Thursday, February 20, 2014

Nurturing a love for Chinese #2 - Speak it, use it!

I recently had lunch with an associate who runs a Chinese enrichment centre and had an engaging discussion on the nurturing of a love for the Chinese language. She shared that for her, it is a concern when she sees parents mainly leaving it to enrichment centres but do not attempt to follow up from home.

To put it simply, a weekly enrichment of less than 2 hours, while good, will be even better if parents attempt to support by speaking to their children and do "read alouds" / read together with their children. You may be asking how do we do it and here's sharing 3 ideas. :)

1) Assign a Chinese speaking role to someone
For us, this 'role' goes to my parents. It was initially very hard for them as Dumpling was not exposed to Chinese till 16/17 months old and the inertia for them to start communicating to her in Mandarin was really high. I kept reminding the folks and I have to say that it takes a lot of effort on their end but after toughing it out for 3 years, it is really nice to be able to hear Dumpling communicating with them freely in Mandarin.

2) Dedicated Mandarin speaking time each day
If (1) is not possible, try setting aside some time daily for a pure Mandarin exposure. One of the things which I initially started with was that I would communicate to Dumpling only in Mandarin during meal times. I'd ask her questions, help her along if she struggles with expressing herself in Mandarin and even when it was one-way most of the time when we first started, at the very least, I know that she had some exposure to the language and I was exposing her to some vocabulary, etc.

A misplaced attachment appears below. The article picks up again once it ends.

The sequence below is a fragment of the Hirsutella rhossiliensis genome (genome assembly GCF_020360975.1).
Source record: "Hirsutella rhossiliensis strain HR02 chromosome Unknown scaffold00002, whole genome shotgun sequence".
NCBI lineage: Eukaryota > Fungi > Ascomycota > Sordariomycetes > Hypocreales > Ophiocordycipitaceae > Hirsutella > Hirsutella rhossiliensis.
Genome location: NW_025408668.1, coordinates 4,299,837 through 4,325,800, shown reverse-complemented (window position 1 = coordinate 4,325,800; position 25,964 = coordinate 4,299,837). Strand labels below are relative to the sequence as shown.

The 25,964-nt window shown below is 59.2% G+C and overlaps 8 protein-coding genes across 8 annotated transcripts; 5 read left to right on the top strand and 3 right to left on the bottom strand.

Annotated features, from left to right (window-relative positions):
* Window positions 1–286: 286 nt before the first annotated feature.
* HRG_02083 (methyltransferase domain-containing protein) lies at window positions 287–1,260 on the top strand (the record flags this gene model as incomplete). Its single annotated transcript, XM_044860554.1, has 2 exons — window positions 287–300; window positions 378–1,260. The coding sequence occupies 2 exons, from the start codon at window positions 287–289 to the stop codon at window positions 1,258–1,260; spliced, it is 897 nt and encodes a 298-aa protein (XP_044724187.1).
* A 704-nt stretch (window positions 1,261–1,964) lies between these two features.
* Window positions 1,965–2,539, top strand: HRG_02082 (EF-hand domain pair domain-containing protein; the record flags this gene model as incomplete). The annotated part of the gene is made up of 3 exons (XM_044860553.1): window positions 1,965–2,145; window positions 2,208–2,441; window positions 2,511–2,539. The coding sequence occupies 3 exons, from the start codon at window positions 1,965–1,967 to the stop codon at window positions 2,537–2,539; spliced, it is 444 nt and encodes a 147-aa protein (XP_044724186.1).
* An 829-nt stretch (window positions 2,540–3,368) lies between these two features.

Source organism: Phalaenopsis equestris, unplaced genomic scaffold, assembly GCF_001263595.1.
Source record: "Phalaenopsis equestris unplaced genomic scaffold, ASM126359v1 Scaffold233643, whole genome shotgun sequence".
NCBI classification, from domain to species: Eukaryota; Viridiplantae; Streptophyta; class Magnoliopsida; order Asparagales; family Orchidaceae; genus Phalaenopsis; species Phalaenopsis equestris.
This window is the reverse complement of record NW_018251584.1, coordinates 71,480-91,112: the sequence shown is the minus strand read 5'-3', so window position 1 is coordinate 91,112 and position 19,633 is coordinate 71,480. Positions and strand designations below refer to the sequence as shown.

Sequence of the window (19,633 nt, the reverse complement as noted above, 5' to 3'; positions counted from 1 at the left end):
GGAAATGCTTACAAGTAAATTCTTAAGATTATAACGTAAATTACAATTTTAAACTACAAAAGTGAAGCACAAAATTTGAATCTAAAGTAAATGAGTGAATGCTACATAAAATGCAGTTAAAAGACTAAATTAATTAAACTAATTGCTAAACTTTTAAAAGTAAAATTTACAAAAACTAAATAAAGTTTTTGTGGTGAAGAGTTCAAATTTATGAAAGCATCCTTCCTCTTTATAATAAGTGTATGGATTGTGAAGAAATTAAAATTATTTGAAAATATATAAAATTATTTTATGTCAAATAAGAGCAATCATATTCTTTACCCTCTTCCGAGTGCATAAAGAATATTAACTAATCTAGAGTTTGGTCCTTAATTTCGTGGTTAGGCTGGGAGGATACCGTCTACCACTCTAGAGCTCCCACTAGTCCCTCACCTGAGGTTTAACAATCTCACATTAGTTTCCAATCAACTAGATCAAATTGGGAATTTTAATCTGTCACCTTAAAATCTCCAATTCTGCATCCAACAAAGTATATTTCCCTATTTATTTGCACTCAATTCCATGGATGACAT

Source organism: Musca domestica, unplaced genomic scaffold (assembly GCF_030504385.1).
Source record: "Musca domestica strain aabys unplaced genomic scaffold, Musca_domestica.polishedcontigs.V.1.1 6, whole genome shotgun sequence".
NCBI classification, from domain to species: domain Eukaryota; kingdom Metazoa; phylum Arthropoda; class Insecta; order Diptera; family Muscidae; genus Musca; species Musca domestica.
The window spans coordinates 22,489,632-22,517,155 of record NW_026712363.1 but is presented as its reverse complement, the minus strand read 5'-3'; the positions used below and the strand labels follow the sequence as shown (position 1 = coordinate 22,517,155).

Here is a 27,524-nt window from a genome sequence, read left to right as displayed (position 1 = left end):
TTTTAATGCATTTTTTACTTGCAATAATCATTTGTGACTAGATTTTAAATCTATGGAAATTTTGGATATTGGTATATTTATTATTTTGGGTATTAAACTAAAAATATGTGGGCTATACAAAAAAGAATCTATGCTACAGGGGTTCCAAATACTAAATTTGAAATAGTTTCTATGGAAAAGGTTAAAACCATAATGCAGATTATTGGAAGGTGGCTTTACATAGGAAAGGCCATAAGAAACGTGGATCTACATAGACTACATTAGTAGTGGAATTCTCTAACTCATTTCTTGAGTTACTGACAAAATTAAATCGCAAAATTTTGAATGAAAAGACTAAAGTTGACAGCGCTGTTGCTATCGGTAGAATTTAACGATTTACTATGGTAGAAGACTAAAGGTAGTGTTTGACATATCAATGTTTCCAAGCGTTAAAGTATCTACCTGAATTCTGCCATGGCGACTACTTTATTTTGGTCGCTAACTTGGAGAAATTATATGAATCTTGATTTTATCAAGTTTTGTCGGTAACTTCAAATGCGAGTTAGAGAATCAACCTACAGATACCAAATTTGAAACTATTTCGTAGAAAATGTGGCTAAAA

I then increased it slowly to cover craft time as well and this is also where my Mandarin improved slowly too. :) A lot of parents also tell me that their children would not reply to them in Mandarin but in English and that is pretty common. But I'd urge you to continue with your attempts because at the very least, some form of exposure is better than none. If they were to reply in English, it also shows that they are able to understand the question. You can then paraphrase their answers in Mandarin so that they know what the response should be in Mandarin.

3) Introducing Mandarin in fun, bite size approaches - CHANT IT & SING IT!
The resistance towards the language for young children happens when there was little exposure, when the children feel that it is hard (e.g. is not able to express themselves fluently due to lack of knowledge) and when it is not fun.

Something which Dumpling really enjoys are fun 儿歌 which involves actions. Here's one to share:

You can also do other popular English rhymes / songs and search for the Chinese versions too. Here's are 2 to share!

:: Itsy Bitsy Spider

:: London Bridge 

This is part of a 10-part series:
Part 1: Read Read Read (books of a different kind)
Part 3: Watch it!
Part 4: Play It! 
Part 5: Write it! (小书 Small Book)

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  1. Thanks for linking up Alicia! Great tips you shared here that remind me that I should stop being lazy and start doing something about improving K's chinese language.

    1. Thanks for popping by Rachel. I am a worrywart especially when I see the struggles my hubs had when younger because he did not have the home environment to support him. So I try very hard! :)

  2. I'm trying too but have been getting resistance from S on and off. But the good thing is, her Chinese teacher tells me that she's learning well in school.

    1. Hi Susan, the resistance part is pretty common. Dumpling would very often reply me in English too and I'd just remind her over and over again. At the very least, at least we know that they understand the language :)


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